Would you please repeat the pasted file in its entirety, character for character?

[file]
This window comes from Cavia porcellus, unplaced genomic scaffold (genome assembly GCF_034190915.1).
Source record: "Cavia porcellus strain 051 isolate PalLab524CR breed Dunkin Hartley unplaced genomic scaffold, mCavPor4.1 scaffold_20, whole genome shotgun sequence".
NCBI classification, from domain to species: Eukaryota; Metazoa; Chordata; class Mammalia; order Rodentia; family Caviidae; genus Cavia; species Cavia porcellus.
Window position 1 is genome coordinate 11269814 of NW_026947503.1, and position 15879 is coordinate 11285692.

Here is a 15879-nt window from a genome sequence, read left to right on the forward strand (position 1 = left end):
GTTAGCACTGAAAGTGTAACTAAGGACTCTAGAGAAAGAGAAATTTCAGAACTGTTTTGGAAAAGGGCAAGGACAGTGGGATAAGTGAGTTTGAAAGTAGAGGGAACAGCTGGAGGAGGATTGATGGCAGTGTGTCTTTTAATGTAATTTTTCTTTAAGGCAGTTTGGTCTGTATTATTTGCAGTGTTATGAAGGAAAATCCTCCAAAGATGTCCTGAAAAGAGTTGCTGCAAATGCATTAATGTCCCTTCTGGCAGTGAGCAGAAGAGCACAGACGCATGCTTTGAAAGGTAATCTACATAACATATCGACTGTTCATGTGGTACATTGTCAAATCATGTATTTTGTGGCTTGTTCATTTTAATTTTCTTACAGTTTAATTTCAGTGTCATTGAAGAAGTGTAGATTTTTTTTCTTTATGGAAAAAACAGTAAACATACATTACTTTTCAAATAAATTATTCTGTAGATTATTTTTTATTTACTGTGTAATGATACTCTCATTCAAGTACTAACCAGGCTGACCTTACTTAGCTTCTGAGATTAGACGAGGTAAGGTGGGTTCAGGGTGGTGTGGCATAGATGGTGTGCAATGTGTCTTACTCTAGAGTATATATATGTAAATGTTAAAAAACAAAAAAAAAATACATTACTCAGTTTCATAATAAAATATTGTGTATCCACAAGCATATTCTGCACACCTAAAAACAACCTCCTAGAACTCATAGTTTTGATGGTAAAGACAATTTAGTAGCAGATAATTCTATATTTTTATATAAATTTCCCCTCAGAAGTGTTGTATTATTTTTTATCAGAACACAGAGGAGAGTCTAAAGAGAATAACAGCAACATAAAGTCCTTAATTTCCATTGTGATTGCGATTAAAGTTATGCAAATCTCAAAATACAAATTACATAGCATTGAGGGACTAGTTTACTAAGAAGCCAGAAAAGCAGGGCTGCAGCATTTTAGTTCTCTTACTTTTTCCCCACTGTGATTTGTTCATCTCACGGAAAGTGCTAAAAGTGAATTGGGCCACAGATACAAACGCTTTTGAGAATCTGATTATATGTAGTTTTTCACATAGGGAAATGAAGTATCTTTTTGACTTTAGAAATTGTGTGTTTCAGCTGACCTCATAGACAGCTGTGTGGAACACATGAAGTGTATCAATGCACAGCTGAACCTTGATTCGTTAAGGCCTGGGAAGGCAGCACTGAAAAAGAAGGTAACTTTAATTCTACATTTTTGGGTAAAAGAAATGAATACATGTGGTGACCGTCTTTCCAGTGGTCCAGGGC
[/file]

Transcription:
This window comes from Cavia porcellus, unplaced genomic scaffold (genome assembly GCF_034190915.1).
Source record: "Cavia porcellus strain 051 isolate PalLab524CR breed Dunkin Hartley unplaced genomic scaffold, mCavPor4.1 scaffold_20, whole genome shotgun sequence".
NCBI classification, from domain to species: Eukaryota; Metazoa; Chordata; class Mammalia; order Rodentia; family Caviidae; genus Cavia; species Cavia porcellus.
Window position 1 is genome coordinate 11269814 of NW_026947503.1, and position 15879 is coordinate 11285692.

Here is a 15879-nt window from a genome sequence, read left to right on the forward strand (position 1 = left end):
GTTAGCACTGAAAGTGTAACTAAGGACTCTAGAGAAAGAGAAATTTCAGAACTGTTTTGGAAAAGGGCAAGGACAGTGGGATAAGTGAGTTTGAAAGTAGAGGGAACAGCTGGAGGAGGATTGATGGCAGTGTGTCTTTTAATGTAATTTTTCTTTAAGGCAGTTTGGTCTGTATTATTTGCAGTGTTATGAAGGAAAATCCTCCAAAGATGTCCTGAAAAGAGTTGCTGCAAATGCATTAATGTCCCTTCTGGCAGTGAGCAGAAGAGCACAGACGCATGCTTTGAAAGGTAATCTACATAACATATCGACTGTTCATGTGGTACATTGTCAAATCATGTATTTTGTGGCTTGTTCATTTTAATTTTCTTACAGTTTAATTTCAGTGTCATTGAAGAAGTGTAGATTTTTTTTCTTTATGGAAAAAACAGTAAACATACATTACTTTTCAAATAAATTATTCTGTAGATTATTTTTTATTTACTGTGTAATGATACTCTCATTCAAGTACTAACCAGGCTGACCTTACTTAGCTTCTGAGATTAGACGAGGTAAGGTGGGTTCAGGGTGGTGTGGCATAGATGGTGTGCAATGTGTCTTACTCTAGAGTATATATATGTAAATGTTAAAAAACAAAAAAAAAATACATTACTCAGTTTCATAATAAAATATTGTGTATCCACAAGCATATTCTGCACACCTAAAAACAACCTCCTAGAACTCATAGTTTTGATGGTAAAGACAATTTAGTAGCAGATAATTCTATATTTTTATATAAATTTCCCCTCAGAAGTGTTGTATTATTTTTTATCAGAACACAGAGGAGAGTCTAAAGAGAATAACAGCAACATAAAGTCCTTAATTTCCATTGTGATTGCGATTAAAGTTATGCAAATCTCAAAATACAAATTACATAGCATTGAGGGACTAGTTTACTAAGAAGCCAGAAAAGCAGGGCTGCAGCATTTTAGTTCTCTTACTTTTTCCCCACTGTGATTTGTTCATCTCACGGAAAGTGCTAAAAGTGAATTGGGCCACAGATACAAACGCTTTTGAGAATCTGATTATATGTAGTTTTTCACATAGGGAAATGAAGTATCTTTTTGACTTTAGAAATTGTGTGTTTCAGCTGACCTCATAGACAGCTGTGTGGAACACATGAAGTGTATCAATGCACAGCTGAACCTTGATTCGTTAAGGCCTGGGAAGGCAGCACTGAAAAAGAAGGTAACTTTAATTCTACATTTTTGGGTAAAAGAAATGAATACATGTGGTGACCGTCTTTCCAGTGGTCCAGGGC